Iranian cargo ship 390.
In recent years, Iran has been transferring large quantities of armaments, by
various means, to Hezbollah in Lebanon and Hamas in Gaza. While United Nations
Security Council resolutions 1835, 1803, 1747 and 1737 strictly forbid Iran to
export or trade any form of weaponry, the Islamic Republic has found an
effective way to circumvent these restrictions. It accomplishes this is by using
shipping containers which reach their final destination via intermediate
In November 2009, 36 containers full of weapons were loaded at an
Iranian port onto a ship bound for Egypt. There the containers were transferred,
without any inspection or screening, to the cargo vessel Francop, a German-owned
vessel leased at the time to a Cypriot freight delivery company and
Antiguan-flagged. The Francop was to dock at a second intermediate port in
Cyprus on its way to Syria, its final destination. From Syria the weapons were
intended to be transferred to Hezbollah in Lebanon. Instead, the ship was
intercepted by Israeli naval forces before arriving in Cyprus.
to the US Department of Homeland Security (DHS), the most critical component of
global trade today is transportation of goods by container through seaports
around the world. Therefore, a container explosion can have an enormous negative
impact not only in terms of loss of life and damage to the port and its
surrounding areas, but also to the host nation’s economy as a whole.
an incident occurred on July 2011 in Cyprus, where the explosion of confiscated
containers of gunpowder from Iran killed the commander of the Cypriot navy and
11 others, wounding dozens and causing severe damage to surrounding
infrastructure. The incident had significant political ramifications: the
defense minister and the country’s top military official
Further incidents like this could paralyze the global economy
and severely undermine freedom of movement (as has occurred in the past with air
Containers in transit are almost never screened for weapons or
other illegal goods without prior intelligence for two main reasons. The first
has to with the fact that since these containers do not officially enter the
country, there is no reason for the customs agencies – which are usually in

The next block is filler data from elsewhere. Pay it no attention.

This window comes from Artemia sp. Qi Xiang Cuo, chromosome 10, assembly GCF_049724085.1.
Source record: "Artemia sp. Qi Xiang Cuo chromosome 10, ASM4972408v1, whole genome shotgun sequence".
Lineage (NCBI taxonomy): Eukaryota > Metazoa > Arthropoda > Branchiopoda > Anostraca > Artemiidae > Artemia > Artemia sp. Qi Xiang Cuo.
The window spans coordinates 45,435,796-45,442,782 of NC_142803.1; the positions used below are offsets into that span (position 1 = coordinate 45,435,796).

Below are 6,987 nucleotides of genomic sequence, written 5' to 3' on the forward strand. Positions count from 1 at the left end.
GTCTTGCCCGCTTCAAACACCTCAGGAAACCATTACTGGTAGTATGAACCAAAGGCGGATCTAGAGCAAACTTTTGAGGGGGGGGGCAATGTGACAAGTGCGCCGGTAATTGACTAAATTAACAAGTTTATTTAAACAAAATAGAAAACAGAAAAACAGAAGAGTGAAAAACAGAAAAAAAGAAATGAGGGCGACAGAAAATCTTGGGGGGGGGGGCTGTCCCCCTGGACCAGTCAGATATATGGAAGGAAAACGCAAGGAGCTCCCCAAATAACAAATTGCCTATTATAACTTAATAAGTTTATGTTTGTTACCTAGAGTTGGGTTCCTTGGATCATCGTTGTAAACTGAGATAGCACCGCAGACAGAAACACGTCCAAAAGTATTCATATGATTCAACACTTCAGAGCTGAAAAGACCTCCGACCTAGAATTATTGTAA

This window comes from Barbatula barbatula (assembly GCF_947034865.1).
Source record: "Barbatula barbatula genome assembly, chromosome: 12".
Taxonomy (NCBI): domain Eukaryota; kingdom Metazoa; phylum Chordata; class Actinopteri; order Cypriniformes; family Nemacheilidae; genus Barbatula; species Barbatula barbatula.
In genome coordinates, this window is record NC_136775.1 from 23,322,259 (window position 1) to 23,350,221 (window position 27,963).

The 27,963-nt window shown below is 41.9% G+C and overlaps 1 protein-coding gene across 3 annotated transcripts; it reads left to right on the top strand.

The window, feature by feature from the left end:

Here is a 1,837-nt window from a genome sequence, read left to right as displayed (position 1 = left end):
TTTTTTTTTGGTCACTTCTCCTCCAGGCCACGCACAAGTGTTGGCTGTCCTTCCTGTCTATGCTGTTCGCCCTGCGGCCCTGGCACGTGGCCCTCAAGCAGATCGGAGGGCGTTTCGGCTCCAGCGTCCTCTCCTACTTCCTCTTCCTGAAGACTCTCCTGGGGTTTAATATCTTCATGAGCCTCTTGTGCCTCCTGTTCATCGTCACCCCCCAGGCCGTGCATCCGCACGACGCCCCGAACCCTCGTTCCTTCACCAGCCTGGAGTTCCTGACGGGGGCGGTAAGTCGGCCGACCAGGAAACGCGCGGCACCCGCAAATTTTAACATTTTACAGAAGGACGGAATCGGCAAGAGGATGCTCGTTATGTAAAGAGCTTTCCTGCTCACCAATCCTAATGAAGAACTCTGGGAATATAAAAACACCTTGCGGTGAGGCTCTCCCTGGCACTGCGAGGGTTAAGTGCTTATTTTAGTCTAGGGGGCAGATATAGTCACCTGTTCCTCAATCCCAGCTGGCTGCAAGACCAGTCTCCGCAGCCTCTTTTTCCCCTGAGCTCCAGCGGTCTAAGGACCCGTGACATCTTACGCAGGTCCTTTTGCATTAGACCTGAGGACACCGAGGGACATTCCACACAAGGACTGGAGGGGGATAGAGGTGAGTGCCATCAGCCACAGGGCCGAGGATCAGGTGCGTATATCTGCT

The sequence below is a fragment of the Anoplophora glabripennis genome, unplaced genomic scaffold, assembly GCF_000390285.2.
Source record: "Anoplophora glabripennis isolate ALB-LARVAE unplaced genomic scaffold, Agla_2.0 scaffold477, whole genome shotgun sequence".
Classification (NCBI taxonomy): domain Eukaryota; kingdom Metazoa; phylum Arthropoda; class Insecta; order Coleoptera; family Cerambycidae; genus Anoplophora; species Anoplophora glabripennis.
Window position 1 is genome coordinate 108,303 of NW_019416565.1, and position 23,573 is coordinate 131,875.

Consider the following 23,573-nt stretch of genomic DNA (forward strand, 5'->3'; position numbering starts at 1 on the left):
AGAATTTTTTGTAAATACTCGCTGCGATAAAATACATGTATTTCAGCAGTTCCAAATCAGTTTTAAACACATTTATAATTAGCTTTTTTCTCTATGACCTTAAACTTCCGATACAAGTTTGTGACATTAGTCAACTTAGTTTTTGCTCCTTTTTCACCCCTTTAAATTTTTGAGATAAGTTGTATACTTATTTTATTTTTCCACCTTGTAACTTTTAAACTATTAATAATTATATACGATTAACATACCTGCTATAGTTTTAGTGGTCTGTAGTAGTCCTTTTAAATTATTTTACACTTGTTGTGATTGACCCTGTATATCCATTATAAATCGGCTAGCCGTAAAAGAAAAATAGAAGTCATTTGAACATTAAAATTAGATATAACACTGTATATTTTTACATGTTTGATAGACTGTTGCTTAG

charge of screening incoming containers from abroad – to inspect
The second reason is that screening containers costs money. This
cost will almost certainly be partially if not fully imposed on the shipper,
thus increasing overall shipment cost. A shipper might then decide to ship his
containers via a different intermediate that charges less money.
to combat such illegal activity is to subject containers shipped by states like
Iran that have been caught undermining the system by falsifying documents and
smuggling weapons to terrorist organizations to a 100 percent inspection regime.
This would not only increase port safety and security, but would also deny Iran
a way to transfer weapons to terrorist organizations. The inspection
costs would be borne by Iran.
The only way such a system can be effective
is if the entire international community legally commits itself to apply such an
inspection regime on all incoming “transit containers” from Iran. Otherwise,
Iran will bypass the inspections by shipping its containers through intermediate
ports which do not use the aforementioned 100% inspection regime.
measure will help guarantee that containers loaded with weapons which were
shipped from Iran to terrorist organizations will be caught – regardless of
prior intelligence – due to the comprehensive inspection regime at intermediate
ports.Nitzan Nuriel is the former head of the Prime Minister Office’s
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